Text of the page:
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The Embroiderer's Bookshelf

Easy-Reference List of Embroidery Book Reviews

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Having your own reference library is inspiring. There's nothing like sitting in your favorite chair with a cup of tea, flipping through the pages of quality embroidery books as you search for that perfect pattern or stitch, for much-needed inspiration, or simply to enjoy the beauty and variety that embroidery has to offer. The list below features books from my own collection that I have reviewed for you, and recommend as additions to your own collection.

1. Embroidery Basics: A NeedleKnowledge Book

© NeedleKnowledge/Stackpole Books
Embroidery Basics is aimed at the beginner to intermediate stitcher and features full-size patterns and directions for a wide range of embroidery types including surface embroidery, chain stitch embroidery, counted thread techniques, shisha and more.

Easy-to-follow instructions, tips, stitch diagrams are included, making the designs easy to follow and fun to stitch.

2. Beginner's Guide to Drawn Thread Embroidery by Patricia Bage

Patricia Bage / Search Press

Patricia Bage's Beginner's Guide to Drawn Thread Embroidery features four projects you can make from start to finish with several designs shown in more than one colorway.

The designs range from classic band samplers in both white and colored threads, as well as finished items such as keepsake box lids and delicate, lacy cushions. Each exquisite project combines traditional counted embroidery techniques with contemporary embroidery threads and fibers, colors and decorative embellishments worked on evenweave fabric.

3. A Rainbow of Stitches by Delage-Calvet, Sohier-Fournel, Brunet and Ritz

Watson-Guptill Publications
Originally published in French, this gem of a book features embroidery and cross stitch basics, plus more than 1,000 motifs and 80 project ideas. The projects featured in this book are suitable for experienced and beginning stitchers alike and feature a wide variety of useful ideas for decorating simple or common objects with embroidery.

4. A to Z of Crewel Embroidery, Edited by Sue Gardner

Country Bumpkin Publications
A to Z of Crewel Embroidery offers useful information, tips, stitch diagrams and projects for both the beginner and experienced reader. The clear, easy to follow diagrams for basics such as preparing a roller frame and binding a hoop are often missing from other crewel-related books. The projects are classic and well-worked, and are very do-able.

5. Beginner's Guide to Mountmellick by Pat Trott

Search Press
Mountmellick embroidery is a form of whitework introduced to Ireland in Mountmellick in County during the nineteenth century. It's worked in a variety of surface embroidery stitches, and is characterized by the use of white threads and fibers on white fabric and designs inspired by nature. Drawn and pulled thread work is not featured in this type of embroidery - it is worked soley on the surface of the fabric.

6. Blackwork by Becky Hogg (RSN)

Search Press

Blackwork is a form of counted thread embroidery, where patterns are created utilizing basic stitches. These patterns can be repeating and used as fillers and bands, or used to created detailed works of embroidered art worked in a variety of stitches.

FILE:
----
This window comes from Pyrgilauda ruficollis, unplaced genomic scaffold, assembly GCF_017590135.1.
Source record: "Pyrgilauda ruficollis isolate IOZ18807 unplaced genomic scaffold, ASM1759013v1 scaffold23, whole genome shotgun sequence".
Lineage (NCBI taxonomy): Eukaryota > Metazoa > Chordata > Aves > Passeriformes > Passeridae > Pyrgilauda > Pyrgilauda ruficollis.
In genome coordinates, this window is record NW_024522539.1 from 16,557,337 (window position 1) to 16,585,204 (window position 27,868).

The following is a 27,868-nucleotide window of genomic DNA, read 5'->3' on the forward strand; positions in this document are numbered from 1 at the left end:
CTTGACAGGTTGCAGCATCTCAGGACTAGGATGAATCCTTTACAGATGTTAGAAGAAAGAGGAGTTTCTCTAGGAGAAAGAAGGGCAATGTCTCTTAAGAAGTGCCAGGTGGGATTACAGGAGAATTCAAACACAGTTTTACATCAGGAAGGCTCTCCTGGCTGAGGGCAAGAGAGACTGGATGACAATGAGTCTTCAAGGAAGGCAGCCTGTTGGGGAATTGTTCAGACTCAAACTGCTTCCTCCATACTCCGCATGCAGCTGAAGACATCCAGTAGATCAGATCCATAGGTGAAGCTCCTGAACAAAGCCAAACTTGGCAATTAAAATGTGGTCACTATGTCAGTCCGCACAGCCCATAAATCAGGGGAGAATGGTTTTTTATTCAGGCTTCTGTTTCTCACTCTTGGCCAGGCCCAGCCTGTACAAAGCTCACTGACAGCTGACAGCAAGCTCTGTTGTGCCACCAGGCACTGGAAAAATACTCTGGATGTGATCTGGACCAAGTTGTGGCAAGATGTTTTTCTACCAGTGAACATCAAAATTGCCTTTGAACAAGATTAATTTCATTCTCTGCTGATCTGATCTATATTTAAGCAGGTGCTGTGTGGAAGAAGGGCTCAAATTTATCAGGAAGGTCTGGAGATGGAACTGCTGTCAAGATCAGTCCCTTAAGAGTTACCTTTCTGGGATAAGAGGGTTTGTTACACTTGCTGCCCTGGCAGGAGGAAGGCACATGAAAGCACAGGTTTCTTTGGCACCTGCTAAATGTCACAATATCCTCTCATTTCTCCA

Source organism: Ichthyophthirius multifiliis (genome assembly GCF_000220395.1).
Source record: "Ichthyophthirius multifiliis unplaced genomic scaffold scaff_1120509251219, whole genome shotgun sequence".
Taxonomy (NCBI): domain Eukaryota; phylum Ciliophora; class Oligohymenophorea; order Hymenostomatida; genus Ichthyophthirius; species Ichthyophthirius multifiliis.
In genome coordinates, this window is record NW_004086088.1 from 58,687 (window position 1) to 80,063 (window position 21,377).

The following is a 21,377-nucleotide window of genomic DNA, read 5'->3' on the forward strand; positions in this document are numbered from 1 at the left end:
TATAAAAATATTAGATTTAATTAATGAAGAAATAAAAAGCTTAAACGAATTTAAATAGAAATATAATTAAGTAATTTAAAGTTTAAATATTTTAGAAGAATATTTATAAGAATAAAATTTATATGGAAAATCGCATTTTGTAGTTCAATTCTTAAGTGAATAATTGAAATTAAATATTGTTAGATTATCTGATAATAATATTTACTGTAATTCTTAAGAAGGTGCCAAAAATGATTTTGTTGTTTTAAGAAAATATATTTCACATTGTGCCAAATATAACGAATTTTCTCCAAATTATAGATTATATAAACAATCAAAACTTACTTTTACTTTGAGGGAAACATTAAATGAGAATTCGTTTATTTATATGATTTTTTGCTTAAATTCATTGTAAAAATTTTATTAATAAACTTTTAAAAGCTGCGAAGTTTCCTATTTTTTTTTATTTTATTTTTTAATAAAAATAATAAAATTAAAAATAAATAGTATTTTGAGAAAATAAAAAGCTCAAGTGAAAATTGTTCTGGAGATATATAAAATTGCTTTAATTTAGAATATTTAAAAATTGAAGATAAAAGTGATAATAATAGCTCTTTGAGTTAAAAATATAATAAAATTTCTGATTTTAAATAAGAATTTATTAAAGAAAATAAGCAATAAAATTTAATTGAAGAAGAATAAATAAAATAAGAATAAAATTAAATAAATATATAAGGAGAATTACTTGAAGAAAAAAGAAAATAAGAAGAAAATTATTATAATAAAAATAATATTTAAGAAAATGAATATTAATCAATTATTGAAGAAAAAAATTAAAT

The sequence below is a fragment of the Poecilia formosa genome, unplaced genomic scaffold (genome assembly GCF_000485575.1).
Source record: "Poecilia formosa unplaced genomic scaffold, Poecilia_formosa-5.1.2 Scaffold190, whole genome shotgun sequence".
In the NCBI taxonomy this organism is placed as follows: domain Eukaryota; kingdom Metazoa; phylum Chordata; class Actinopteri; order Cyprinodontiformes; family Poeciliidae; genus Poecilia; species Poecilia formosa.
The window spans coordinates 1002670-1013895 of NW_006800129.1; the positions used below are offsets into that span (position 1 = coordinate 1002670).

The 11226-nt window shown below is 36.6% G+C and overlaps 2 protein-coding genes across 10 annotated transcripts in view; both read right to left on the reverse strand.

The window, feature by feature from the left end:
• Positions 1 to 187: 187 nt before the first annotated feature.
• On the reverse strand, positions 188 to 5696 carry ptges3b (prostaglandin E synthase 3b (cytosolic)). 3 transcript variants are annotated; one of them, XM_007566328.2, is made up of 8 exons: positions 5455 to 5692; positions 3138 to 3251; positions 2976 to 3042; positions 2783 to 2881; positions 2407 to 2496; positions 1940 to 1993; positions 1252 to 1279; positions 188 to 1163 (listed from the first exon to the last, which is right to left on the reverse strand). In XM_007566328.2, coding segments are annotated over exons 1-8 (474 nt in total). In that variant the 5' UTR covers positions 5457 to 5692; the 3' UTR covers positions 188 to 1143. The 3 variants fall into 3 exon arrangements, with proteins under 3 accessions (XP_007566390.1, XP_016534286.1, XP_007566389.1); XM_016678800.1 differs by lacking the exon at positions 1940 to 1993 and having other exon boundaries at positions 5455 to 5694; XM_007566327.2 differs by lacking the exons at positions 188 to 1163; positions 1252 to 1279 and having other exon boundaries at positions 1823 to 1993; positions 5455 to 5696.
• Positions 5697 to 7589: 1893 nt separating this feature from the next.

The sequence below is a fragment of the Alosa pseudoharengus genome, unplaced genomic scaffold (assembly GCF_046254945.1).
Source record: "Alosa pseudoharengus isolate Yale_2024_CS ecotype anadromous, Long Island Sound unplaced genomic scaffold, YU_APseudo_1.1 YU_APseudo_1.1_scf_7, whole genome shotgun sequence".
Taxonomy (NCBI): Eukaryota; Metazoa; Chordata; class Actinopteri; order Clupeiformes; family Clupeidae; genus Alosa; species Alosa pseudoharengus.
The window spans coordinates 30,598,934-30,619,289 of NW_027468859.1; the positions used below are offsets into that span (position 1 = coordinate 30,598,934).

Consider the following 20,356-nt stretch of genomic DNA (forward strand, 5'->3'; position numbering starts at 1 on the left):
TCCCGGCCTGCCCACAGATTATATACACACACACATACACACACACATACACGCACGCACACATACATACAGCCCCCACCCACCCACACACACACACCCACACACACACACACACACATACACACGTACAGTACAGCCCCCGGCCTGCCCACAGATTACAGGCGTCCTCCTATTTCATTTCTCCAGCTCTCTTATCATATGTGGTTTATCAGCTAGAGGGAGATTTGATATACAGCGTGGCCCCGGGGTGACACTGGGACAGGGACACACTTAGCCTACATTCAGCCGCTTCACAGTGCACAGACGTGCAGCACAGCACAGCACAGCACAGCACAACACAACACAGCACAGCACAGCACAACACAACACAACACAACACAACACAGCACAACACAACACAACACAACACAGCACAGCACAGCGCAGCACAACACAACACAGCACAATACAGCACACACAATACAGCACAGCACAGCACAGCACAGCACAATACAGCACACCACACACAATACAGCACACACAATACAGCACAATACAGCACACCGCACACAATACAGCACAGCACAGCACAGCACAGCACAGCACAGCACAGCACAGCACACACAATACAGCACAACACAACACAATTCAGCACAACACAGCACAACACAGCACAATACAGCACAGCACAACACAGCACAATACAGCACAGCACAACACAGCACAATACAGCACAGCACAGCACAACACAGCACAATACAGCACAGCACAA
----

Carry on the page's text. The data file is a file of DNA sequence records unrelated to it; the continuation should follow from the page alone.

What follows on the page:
The book includes a brief history of blackwork and of the Royal School of Needlework (RSN), as well as the most common stitches used in traditional blackwork embroidery, along with detailed photographs and descriptions of working them.

7. Crewelwork by Jacqui McDonald (RSN)

Search Press
If you've wanted to try working crewelwork but were afraid it might be too difficult due to all the shading and textured stitches, this book dispells that myth and inspires you to try this time-honored form of embroidery. This title under the umbrella of the Royal School of Needlework (RSN), an organization known for their high standards and expert teaching techniques for all forms of needlework, will guide you through the process.

8. La Broderie by Pascal Payen-Appenzeller

Armand Colin, Paris

This hard-to-fine book is the stuff of an embroiderer's dreams. Historical embroideries and goldwork are given the royal treatment, with finely photographed details and detailed how-to's. For example, you can learn to make one of the Napoleonic bees from the Château de Fontainebleau in Goldwork, or a padded satin stitch monogram for linens.

This title was written in conjunction with DMC (the abbreviation of Dollfus Mieg et Cie), the famous thread company founded in France more than 250 years ago, and features material from their extensive collection, as well as museums and collections throughout France.

9. Colorful Stitchery by Kristin Nicholas

Storey Publishing

This is a good book for beginners - including children - who want to learn and use basic stitches in a simple, quick-to-stitch project. The cover projects are attractive, however stitchers with even the most basic embroidery experience will find many of the projects in this book too simple and may be disappointed.

10. Embroidery Companion: Classic Designs for Modern Living by Alicia Paulson

Potter Craft Books
Alicia Paulson's Embroidery Companion features 30 embroidery designs in a wide range of styles and colors to stitch on a variety of pieces including home decor, clothing and accessories. Many of her designs feature a bit of whimsy, and a lot of color. There's a happy feel to each and every one her designs, which is contagious - I can't help but smile as I thumb through the pages.
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